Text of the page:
I visited Daniel Ellsberg as a citizen journalist in 2012, to talk about Wikileaks. He talked for a long time, with dismay, about why people haven’t leaked in the past – neither in government, the corporate sector, nor the church – about even the most heinous of crimes.
Thus, the importance of leaking; for justice, peace, democracy, well-being and the health of our planet. But if wrongful secrecy abounds, and at such a cost, surely we need more than one in a million addressing the issue…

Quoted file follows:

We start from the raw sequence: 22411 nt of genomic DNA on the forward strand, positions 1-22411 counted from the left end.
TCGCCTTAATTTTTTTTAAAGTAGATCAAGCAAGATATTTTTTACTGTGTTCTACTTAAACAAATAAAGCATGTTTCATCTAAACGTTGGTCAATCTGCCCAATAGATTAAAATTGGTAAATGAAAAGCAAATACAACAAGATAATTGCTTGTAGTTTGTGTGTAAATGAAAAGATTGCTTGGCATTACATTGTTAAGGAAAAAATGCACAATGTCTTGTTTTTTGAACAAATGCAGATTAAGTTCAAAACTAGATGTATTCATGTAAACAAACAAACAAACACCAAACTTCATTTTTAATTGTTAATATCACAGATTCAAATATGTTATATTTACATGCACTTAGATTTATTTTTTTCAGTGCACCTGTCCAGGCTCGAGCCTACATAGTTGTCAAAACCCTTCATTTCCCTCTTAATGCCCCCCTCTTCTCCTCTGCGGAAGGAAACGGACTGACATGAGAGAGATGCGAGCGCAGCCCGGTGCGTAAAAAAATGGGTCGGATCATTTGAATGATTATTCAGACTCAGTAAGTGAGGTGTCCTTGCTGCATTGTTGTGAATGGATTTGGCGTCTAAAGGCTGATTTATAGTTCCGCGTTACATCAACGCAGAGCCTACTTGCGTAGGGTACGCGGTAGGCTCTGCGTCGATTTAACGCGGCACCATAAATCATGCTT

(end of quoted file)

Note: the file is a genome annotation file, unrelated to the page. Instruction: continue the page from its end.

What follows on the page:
“We must challenge the systems that make this secrecy possible”.
Daniel Ellsberg is a co-founder of the Freedom of the Press Foundation. He is best known as the whistleblower who gave the Pentagon Papers to the New York Times in 1971. Ellsberg is also the author of three books: Papers on the War (1971), Secrets: A Memoir of Vietnam and the Pentagon Papers (2002), and Risk, Ambiguity and Decision (2001). In December 2006, he won the Right Livelihood Award, known as the “Alternative Nobel Prize,” in Stockholm, Sweden, “for putting peace and truth first, at considerable personal risk, and dedicating his life to inspiring others to follow his example.”